I have this knack for putting together a meal on the fly. It’s not gourmet, nor is it ever really that amazing, either. But I am able to put together something to share with those who arrive to my house hungry. It’s not a magic trick, either. To me, it seems like the most primary thing to be able to do, but some people I’ve met just can’t seem to wrap their head around it.
[Tip One: keep an emergency lasagna (or other alternate casserole-type dish) in your freezer at all times. Pick them up when they are on sale and guess what? You’re prepared now. Note: Foods that are kept frozen at 0 degrees will keep indefinitely, but won’t retain quality.]
I think my most impressive feat of feasts was when I came home from my grandfather’s funeral, a couple years ago. My now-husband, B, had just picked me up from the airport, and told me in the car on the way back to our house that it was CB’s birthday, and he and several of his friends were at our house. Our house that was 568 sq ft. Our house with a hallway as a living room, and a bedroom not big enough to contain both our bed and dressers. Our house now had five strangers in it who were getting day-drunk.
Needless to say, I was a tad perturbed. I wanted to unpack my bag. Maybe be sad a little more. I don’t know, maybe not wiggle into my cramped house with six other people in it? After just getting back from my grandfather’s funeral?? But there are only so many battles worth engaging in while in a relationship and I had decided to sheath my fury-sword, and just BUCK UP AND DEAL WITH IT this time. We arrive at the house. I make the rounds of “how do you do’s” and “nice to meet you’s.” I go into the kitchen.
What do I have? What can I offer these people? You can serve crackers and mustard, right?
Mind you, I had just been out of town for the past three days. I had literally just returned home. B hadn’t been to the store, and the provisions were sparse. I took an inventory:
- 6 slices bread
- 2 boxes Hamburger Helper (but NO ground beef)
- half-empty tray of Oreos
- A half eaten bag of potato chips
- 1 box frozen potato pancakes
- 8 slices salami
- Every condiment known to man
- An impressively unopened economy-size jar of pickles
- and a half-block of cheese
[Tip Two: keep an emergency soup “dry kit” in your pantry. These will have all the seasonings, beans, etc. and you just boil with 6-8 cups water. Try to avoid the “flavors” that call for meat, i.e. chicken noodle, and stick to things like split pea, or vegetable barley. Also, these prepackaged soup mixes typically have a long shelf life.]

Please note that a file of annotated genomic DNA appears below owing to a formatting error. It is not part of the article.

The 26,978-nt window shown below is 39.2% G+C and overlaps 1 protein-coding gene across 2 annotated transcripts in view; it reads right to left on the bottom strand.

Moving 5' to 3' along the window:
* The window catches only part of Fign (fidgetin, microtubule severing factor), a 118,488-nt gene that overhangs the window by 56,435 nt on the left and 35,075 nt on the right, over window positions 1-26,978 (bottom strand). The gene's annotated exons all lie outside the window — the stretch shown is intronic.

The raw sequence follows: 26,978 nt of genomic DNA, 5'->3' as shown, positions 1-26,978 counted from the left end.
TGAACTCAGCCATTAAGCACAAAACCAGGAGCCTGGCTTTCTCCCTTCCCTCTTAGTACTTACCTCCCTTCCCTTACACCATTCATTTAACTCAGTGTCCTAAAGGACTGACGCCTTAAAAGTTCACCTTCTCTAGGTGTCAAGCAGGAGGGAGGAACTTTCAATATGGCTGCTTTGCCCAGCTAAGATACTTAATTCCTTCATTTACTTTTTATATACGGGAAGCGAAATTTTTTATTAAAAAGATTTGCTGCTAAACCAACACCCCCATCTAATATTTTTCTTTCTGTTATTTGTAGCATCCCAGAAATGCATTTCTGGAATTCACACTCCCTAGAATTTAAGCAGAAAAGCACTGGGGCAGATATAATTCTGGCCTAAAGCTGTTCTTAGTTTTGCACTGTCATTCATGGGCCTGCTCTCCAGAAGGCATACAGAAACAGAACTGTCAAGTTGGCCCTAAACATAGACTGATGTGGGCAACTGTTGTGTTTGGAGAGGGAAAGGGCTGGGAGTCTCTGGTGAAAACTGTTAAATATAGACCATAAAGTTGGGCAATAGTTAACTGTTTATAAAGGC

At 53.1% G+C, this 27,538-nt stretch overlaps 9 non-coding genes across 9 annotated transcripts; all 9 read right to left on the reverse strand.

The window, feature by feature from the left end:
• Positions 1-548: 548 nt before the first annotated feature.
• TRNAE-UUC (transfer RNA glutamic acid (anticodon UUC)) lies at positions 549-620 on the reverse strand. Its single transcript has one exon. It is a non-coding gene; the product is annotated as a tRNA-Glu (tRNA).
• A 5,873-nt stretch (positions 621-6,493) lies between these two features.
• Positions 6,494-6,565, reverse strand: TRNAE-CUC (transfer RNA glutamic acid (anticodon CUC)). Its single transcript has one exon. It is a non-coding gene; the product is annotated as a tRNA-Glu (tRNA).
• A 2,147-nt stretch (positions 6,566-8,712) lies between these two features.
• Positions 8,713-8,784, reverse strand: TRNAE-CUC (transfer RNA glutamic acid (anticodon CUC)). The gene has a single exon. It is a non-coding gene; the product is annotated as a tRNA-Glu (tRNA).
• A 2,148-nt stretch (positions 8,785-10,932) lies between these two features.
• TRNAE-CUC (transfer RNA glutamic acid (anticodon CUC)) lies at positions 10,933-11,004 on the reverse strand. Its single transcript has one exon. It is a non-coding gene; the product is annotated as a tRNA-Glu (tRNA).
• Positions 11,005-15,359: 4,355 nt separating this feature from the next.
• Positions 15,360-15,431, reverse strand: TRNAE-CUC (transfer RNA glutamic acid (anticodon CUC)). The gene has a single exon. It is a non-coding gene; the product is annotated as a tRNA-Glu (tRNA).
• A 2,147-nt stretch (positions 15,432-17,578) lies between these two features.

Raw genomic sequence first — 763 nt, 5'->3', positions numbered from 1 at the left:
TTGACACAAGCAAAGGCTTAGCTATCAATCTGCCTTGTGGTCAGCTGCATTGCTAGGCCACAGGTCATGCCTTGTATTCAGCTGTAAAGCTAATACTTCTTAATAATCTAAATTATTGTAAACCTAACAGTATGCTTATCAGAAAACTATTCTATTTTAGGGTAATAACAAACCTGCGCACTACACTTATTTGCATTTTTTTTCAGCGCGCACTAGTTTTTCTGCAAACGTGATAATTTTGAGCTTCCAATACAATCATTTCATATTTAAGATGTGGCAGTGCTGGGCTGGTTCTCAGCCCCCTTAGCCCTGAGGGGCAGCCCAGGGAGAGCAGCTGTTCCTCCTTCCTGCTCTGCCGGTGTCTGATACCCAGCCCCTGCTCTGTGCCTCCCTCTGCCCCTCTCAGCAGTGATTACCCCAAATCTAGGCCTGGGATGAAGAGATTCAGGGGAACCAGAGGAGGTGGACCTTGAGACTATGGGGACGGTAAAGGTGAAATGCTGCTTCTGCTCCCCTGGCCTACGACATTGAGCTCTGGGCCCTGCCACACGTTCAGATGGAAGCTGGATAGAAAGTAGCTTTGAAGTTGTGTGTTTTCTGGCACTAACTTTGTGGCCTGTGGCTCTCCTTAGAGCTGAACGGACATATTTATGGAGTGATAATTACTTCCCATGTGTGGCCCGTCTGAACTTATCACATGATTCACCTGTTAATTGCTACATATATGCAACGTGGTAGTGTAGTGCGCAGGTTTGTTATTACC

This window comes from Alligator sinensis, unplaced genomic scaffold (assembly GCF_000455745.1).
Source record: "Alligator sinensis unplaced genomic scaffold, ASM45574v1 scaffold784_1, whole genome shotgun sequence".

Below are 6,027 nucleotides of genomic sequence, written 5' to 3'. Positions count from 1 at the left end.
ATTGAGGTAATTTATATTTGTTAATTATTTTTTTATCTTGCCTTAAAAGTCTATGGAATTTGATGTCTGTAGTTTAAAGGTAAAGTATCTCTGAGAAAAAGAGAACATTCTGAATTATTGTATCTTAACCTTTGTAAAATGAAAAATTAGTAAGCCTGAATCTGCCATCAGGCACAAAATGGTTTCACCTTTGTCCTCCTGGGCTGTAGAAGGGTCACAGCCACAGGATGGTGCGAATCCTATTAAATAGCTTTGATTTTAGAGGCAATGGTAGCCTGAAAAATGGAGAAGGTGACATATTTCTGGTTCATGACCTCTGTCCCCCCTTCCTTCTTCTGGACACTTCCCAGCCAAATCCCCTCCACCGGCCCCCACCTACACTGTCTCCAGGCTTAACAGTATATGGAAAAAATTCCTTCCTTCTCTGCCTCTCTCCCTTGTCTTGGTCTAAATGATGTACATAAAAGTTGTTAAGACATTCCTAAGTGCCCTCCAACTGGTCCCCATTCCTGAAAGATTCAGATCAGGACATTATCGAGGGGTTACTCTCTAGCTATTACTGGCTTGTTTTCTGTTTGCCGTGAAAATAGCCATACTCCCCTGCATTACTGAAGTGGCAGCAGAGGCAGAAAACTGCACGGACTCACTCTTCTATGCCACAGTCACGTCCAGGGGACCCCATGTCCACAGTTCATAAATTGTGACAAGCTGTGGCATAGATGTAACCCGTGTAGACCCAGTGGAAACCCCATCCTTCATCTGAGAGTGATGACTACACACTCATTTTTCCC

I did not want to actually “cook” anything. I wanted to get something set out so then I could leave and unpack my suitcase in peace. I got very lucky by having at least a few slices of bread, yet I didn’t have enough bread to make everyone their own sandwich. Instead, I made the three sandwiches I could, and then cut them into triangles and stacked them into a tower of bite-size sammies. I poured the chips into a small bowl and set it out, and then arranged what was left of my Oreos onto a plate. It looked planned, but it wasn’t.
I quickly (and successfully) was able to feed these strangers. Each one grabbed a triangle, fistful of potato chips, and ate. I counted down the minutes until they all left to go to the bars to celebrate CB’s birthday and I could be alone. My eyes glazed over in relief, and I could barely make out the shape of B coming towards me, and standing next to him, a smudgy-faced guy with glasses.
“K, do we have any milk?”
After literally serving up the last pieces of food in my house, this bizarre dude asks for a glass of milk. B and I just stared at each other for a long moment, bewildered. This is a total stranger, in someone’s house who he doesn’t know, and he’s asking for a glass of milk to accompany his Oreos. Who the hell does that? Would you do that?
“No, we don’t have any milk. But we might have some soymilk…” He nodded and said that, yes, he would accept a glass of of soymilk since we did not have any regular milk. And so I gave him a glass of soymilk. He thanked me, sat down, and finished off the stack of Oreos he had put together for himself. My husband and I laugh about that moment, looking back at this total stranger asking me for milk. It was the weirdest. However, after it was all said and done, I was able to feed everyone by just using what I had on hand.